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MINING., Otago Witness, Issue 1813, 20 August 1886
We have seen a sample of the gold which is feeing obtained on Mr Kitchener's property in | the Hampden district. The gold is not much "waterworn and does not appear to have travelled far. The ground was visited last week by about 50 persons, but nearly all came away again without even trying it. To avoid mistakes it may be as well to state that persons wishiag to try the ground must pay Mr Kitchener, the owner of the land, the sum of £3, which, under the circumstances, may be considered a not unreasonable amount. There are at present only 14 men engaged in mining.. These are divided into five parties. It is as yet too soon to speak of the prospects of the field, but those engaged at work are very hopeful. The rain of last week interfered -with the work, but it has provided, a plentiful supply of water. following telegram from Palmerston is published in the Melbourne Argus of the 9th inst.: "The Northern Territoy Times republishes a telegram from Cossack, which has been published in Adelaide, stating that all the men on the Kimberley goldfield are getting from §oz to 3oz per day, besides nuggets. Yesterday's arrivals from Kimberley disbelieve this, and nothing has been heard about it at Wyndham. These men seem decent hard-working men. Borne of them are going south, and many are expecting work on the railway contracts. They expect large numbers to come here seeking work. They report that one vessel which had arrived at Cambridge Gulf with a large cargo of 6tores, material, &c., owing to the discouraging reports, returned without discharging her cargo. This week's escort brought 1050oz, including 3920z obtained from 26 tons of quartz from rich leaders at Mullen's Christmas claim, which represents several months' work. Twelve men for one month's work got 1290z from 22 tons of stone." A gentleman who knows the country in the neighbourhood of Big Bay, which has attracted so much attention of late, supplies the Lyttelton Times with the following information : — " Red Hill is situate about 11 miles inland, as the crow flies, from Awarua or Big Bay, which lies about half-way between Jackson's Bay and Milford Sound, on the west coast of this island. It is on the provincial boundary between Westland and Otago. In February 1883 and February 1884 explorations of the district were made by* Mr Mueller, the chief surveyor of Westland, with the object of getting a good topographical map, and also of ascertaining whether it was possible to obtain a practicable line for the extension of the mam road to Martin's Bay settlement, and so a connection with Lake Wakatipu. As a result of these explorations, a fairly accurate topographical map has been prepared, and as far as 'road communication was concerned, no difficulties presented themselves; on the contrary,. Mr Mueller states that 'a splendid inland line of road from the Cascade Plateau to the junction of the Pyke and Hollyford can be had,' while other roads 'will be found easy of construction.' Of the geological formation, Mr Mueller says: 'A great part of the Hope Range (situate to the north of Red Hill, and some 12 to 15 miles from Jackson's Bay) is auriferous, and along the whole course of the George river the " colour " is found on washing a dish of stuff. I believe that when once made accessible the George country will" prove a great field for hydraulic sluicing; the getting the necessary water supply there will not be difficult. Almost all along the coast line from Barn "Bay to Martin's Bay the beaches and coast terraces carry gold. Some of these beaches proved very rich in the ear^ days of the Coast, and are still being worked. Coarse gold in considerable quantity was found at the mouth of the George river (which has its Bource in the Hope Range). A party of two men, both known to me, lifted 430z in less than a week from a patch 10ft square. The colour of gold is also got in several of the tributaries at the head waters of the Pyke river.'" According to the Palmerston Times, about a dozen men are engaged in mining on Mr Kitchener's property near Hampden. Each person is required to take out a license before he breaks ground, and to afterwards leave the surface in a condition as near as possible to what it was before. There is nothing very rich about the field, and the average earnings are stated to be from 10s to 14s per day. As against this statement, however, we learn that some of the men left the field on Thursday, having arrived at the conclusion that they could do better elsewhere. Ballarat has a flutter of pleasure (says the Argus) in the circumstance that the diamond drill at work on the slope of the Black-hill Flat has brought up a core of auriferous quartz from a depth of a little over 1000 ft. Rich quartz has been obtained at 2000 ft at' Sandhurst but the drill has struck a lower reef than any now worked at Ballarat, and congratulations are being exchanged accordingly. There is no doubt that the prospecting of the future must be conducted down below the present mines rather than round about them. The places where there is most hope of finding new reefs and. new fields are where reefs and fields are being worked to-day or have been worked before, and it is to be hoped that the distributors of the prospecting vote, whoever they may be, will not fail to remember this principle. The Western Star reports that a quantity of stone brought down from Longwood by Mr C. A. Port caused some excitement. The stone was impregnated with gold in some places, while generally fine gold can be seen through it. The Mount Ida Chronicle states that two splendid quartz specimens were discovered recently by Mr W. B. Leader at the Woolshed Diggings, Blackstone Hill. Both were plightly water-worn, but had not apparently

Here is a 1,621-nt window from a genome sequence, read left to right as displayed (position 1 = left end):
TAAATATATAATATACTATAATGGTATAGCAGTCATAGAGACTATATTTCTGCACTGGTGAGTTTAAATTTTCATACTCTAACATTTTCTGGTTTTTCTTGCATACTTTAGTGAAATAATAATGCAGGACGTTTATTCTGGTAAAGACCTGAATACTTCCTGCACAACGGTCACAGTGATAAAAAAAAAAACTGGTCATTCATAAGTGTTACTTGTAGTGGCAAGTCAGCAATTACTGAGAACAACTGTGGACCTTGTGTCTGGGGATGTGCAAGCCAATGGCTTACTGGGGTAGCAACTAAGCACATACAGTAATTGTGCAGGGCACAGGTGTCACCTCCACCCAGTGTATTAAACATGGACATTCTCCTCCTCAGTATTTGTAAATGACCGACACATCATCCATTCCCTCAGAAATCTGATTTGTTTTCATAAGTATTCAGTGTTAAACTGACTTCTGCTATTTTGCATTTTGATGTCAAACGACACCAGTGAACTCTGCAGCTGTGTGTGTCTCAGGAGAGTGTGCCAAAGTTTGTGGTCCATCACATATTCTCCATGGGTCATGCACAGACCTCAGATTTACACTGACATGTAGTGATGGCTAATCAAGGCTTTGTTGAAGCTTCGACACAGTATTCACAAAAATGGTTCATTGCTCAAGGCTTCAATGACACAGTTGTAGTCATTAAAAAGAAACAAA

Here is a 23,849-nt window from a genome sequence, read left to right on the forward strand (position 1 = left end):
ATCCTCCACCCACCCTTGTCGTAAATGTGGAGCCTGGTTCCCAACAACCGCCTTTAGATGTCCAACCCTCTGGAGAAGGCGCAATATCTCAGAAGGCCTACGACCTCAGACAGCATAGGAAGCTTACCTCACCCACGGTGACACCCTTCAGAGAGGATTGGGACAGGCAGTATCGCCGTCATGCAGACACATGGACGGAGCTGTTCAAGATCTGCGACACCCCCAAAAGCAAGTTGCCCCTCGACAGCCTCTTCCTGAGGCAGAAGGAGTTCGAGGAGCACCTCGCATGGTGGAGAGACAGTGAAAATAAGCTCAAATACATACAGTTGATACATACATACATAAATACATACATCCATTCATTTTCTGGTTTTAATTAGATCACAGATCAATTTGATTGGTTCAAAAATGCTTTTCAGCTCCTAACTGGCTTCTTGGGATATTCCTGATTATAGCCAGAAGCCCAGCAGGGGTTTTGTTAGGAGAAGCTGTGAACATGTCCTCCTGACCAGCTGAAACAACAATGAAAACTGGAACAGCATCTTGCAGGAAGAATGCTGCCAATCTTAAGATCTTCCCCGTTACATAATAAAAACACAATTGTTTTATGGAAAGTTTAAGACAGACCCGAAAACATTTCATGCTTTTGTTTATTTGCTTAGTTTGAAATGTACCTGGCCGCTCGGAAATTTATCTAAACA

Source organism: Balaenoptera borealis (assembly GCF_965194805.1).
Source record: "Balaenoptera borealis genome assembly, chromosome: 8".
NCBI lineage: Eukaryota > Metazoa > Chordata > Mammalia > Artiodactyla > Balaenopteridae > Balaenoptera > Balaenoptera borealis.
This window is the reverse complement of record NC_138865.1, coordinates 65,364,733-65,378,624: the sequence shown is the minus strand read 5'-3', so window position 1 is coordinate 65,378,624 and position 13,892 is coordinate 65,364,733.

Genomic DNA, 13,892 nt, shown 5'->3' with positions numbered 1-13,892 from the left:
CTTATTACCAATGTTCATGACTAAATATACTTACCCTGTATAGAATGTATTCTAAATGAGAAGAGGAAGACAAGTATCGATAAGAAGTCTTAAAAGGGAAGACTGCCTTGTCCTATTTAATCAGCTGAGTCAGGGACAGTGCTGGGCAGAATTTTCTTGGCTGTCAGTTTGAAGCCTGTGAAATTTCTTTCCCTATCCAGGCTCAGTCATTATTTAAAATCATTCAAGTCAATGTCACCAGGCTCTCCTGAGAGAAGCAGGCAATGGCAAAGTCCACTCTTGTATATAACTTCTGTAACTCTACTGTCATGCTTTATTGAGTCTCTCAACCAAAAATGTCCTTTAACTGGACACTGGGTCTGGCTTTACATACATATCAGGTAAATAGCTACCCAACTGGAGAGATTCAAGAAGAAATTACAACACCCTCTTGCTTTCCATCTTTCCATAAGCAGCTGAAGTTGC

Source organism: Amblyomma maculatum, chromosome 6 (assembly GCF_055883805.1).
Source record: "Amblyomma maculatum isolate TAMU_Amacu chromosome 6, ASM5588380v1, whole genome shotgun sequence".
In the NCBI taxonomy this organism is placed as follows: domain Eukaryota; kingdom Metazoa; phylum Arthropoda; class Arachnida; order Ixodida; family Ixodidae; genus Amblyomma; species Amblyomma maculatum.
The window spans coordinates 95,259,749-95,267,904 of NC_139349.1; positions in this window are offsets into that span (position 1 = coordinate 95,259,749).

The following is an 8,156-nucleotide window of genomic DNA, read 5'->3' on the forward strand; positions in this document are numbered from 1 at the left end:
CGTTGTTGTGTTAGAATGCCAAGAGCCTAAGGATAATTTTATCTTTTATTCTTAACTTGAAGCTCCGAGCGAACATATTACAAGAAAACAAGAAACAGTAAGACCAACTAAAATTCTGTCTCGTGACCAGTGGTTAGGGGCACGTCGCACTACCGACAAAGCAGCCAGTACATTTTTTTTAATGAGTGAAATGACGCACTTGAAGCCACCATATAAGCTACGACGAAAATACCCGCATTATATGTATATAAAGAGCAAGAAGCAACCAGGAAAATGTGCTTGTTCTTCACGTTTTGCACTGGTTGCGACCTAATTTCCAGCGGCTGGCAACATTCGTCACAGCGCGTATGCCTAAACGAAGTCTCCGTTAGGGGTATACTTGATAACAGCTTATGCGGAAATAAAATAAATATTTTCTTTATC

hal ° "* * n wei S^) was h a^ < l uarfcz an< * - gold, and was a fine-looking specimen. Numbers of similar specimens have at odd times been found in these workings, and the opinion is expressed by practical men that there exists in the vicinity a very rich reef which must have supplied the alluvial gold of the Woolshed. When the weather sets fair we understand it is the intention of one or two parties to put in a few weeks prospecting the range. The Upper Waikaia correspondent of the Tuapeka Times states that Ah Pugh and party have just taken off a paddock containing about 140oz of the precious metal. The correspondent states that by sending their gold to China the Chinese realise 7s per ounce more than they could get in the colony.
MINING., Otago Witness, Issue 1813, 20 August 1886